Mentions: Mice that received GW9662 (1 µM) treatment expressed significantly higher levels of proinflammatory cytokines in the colon, including IL-1β, IL-6, CXCL1, and MCP-1, when compared to the untreated group at day 5 PI (Figure 3A–C, E). CCL20 was significantly upregulated in both treated and non-treated infected mice compared to uninfected controls. Additionally, GW9662 treated mice expressed significantly higher levels of colonic CCL20 when compared to the untreated infected mice (P<0.0001) (Figure 3D). A significant decrease in IL-10 expression exists in both infected groups at day 5 PI however no significant differences were observed for expression of IL-12p35 and IL-4 (Figure S2 A–C). Proinflammatory cytokine responses in GW9662 treated mice were associated with significantly larger percentages of infiltrating cells to the colonic lamina propria at 5 days post infection. Percentages of CD3+CD4+ T-cells and MHCII+CD11b-CD11c+ DC were significantly higher in GW9662 treated mice while untreated mice experienced higher levels of GR1high+CD11b+ neutrophils. Although no significance in MHCII+F4/80+CD11b+ macrophages was detected between groups, mice treated with GW9662 tended to have higher percentages of this cell phenotype (Figure S3 A–E). Fecal bacterial shedding results demonstrated a significant EAEC burden in infected untreated mice at the peak of infection, 5 days PI, while GW9662 treated mice experienced a mild level of EAEC shedding throughout the duration of infection (Figure 4A). S100A8 and S100A9, proteins that form the antimicrobial peptide complex known as calprotectin, were also significantly upregulated in the colon of mice treated with GW9662 on day 5 PI displaying an enhanced antimicrobial response associated with bacterial clearance (Figure 4B–C). By day 14, calprotectin levels were nearly undetectable in all mice when compared to expression values on day 5 portraying a reduction in antimicrobial responses after the peak of infection (data not shown). Remarkably, by day 14 PI GW9662 treated mice had sustained the stark increase in IL-6 while simultaneously expressing significantly elevated levels of colonic TGF-β and IL-17 further suggesting a Th17 effector response late during infection (Figure 3F–H). Colonic gene expression for IL-10, IL-12p35, and IL-4 revealed no significant differences among groups suggesting that regulatory T cells (Treg), Th1, and Th2 phenotypes were unaffected during infection (Figure S2D–F).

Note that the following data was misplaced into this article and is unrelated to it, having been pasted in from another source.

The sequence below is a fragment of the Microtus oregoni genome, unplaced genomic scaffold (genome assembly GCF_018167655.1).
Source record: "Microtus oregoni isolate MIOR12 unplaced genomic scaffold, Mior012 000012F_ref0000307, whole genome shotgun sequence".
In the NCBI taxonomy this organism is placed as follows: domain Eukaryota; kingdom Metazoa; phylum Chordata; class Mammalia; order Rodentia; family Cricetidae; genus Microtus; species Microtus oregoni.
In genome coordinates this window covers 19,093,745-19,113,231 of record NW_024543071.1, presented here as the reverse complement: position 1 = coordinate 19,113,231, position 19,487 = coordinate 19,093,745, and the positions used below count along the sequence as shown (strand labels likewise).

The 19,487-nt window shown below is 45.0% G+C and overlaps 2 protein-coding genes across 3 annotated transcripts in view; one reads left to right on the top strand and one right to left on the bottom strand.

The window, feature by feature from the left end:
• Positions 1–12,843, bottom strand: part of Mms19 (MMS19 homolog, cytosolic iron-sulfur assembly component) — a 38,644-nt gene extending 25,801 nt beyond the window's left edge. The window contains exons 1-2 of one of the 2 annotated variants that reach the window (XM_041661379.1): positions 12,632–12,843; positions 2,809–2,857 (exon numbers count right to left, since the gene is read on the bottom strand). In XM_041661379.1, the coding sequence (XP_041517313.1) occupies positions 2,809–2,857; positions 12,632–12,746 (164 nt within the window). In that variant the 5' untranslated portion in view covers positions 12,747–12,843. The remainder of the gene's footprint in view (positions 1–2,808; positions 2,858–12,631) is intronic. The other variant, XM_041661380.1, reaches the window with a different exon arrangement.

Bottom Line: At the molecular level, both pharmacological blockade and deletion of PPARγ in T cells resulted in upregulation of TGF-β, IL-6, IL-17 and anti-microbial peptides, enhanced Th17 responses, fewer colonic lesions, faster clearance of EAEC, and improved recovery.The beneficial effects of PPARγ blockade on weight loss and EAEC clearance were abrogated by neutralizing IL-17 in vivo.Our studies provide in vivo evidence supporting the beneficial role of mucosal innate and effector T cell responses on EAEC burden and suggest pharmacological blockade of PPARγ as a novel therapeutic intervention for EAEC infection.

View Article: PubMed Central - PubMed

Affiliation: Nutritional Immunology and Molecular Medicine Laboratory, Virginia Bioinformatics Institute, Virginia Tech, Blacksburg, Virginia, United States of America.

ABSTRACT

Background: Enteroaggregative Escherichia coli (EAEC) is recognized as an emerging cause of persistent diarrhea and enteric disease worldwide. Mucosal immunity towards EAEC infections is incompletely understood due in part to the lack of appropriate animal models. This study presents a new mouse model and investigates the role of peroxisome proliferator-activated receptor gamma (PPARγ) in the modulation of host responses to EAEC in nourished and malnourished mice.

Methods/principal findings: Wild-type and T cell-specific PPARγ C57BL/6 mice were fed protein-deficient diets at weaning and challenged with 5×10(9)cfu EAEC strain JM221 to measure colonic gene expression and immune responses to EAEC. Antigen-specific responses to E. coli antigens were measured in nourished and malnourished mice following infection and demonstrated the immunosuppressive effects of malnutrition at the cellular level. At the molecular level, both pharmacological blockade and deletion of PPARγ in T cells resulted in upregulation of TGF-β, IL-6, IL-17 and anti-microbial peptides, enhanced Th17 responses, fewer colonic lesions, faster clearance of EAEC, and improved recovery. The beneficial effects of PPARγ blockade on weight loss and EAEC clearance were abrogated by neutralizing IL-17 in vivo.

Conclusions: Our studies provide in vivo evidence supporting the beneficial role of mucosal innate and effector T cell responses on EAEC burden and suggest pharmacological blockade of PPARγ as a novel therapeutic intervention for EAEC infection.

Show MeSH
Related in: MedlinePlus